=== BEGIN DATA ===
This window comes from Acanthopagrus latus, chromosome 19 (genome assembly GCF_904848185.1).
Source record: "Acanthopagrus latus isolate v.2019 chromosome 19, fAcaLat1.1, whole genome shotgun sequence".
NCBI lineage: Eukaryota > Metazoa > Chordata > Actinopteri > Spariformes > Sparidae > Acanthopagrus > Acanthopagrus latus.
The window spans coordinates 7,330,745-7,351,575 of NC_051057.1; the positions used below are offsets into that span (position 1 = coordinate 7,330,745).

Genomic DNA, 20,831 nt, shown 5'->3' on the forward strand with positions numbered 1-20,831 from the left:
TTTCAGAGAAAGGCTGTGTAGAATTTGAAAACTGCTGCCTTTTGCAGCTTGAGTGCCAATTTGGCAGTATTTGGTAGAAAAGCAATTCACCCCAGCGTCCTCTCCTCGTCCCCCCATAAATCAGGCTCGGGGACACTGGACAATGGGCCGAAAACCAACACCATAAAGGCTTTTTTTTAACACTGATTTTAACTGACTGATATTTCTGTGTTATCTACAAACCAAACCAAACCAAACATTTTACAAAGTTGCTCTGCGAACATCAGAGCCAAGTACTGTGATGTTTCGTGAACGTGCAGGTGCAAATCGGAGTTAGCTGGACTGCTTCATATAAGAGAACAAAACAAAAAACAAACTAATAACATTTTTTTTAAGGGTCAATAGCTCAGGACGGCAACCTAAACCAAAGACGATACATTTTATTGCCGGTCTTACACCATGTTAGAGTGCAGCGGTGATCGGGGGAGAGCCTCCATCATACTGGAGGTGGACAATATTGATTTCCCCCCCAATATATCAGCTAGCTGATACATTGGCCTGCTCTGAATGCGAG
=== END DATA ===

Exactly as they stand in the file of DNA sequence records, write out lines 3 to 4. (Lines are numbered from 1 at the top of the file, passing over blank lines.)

NCBI lineage: Eukaryota > Metazoa > Chordata > Actinopteri > Spariformes > Sparidae > Acanthopagrus > Acanthopagrus latus.
The window spans coordinates 7,330,745-7,351,575 of NC_051057.1; the positions used below are offsets into that span (position 1 = coordinate 7,330,745).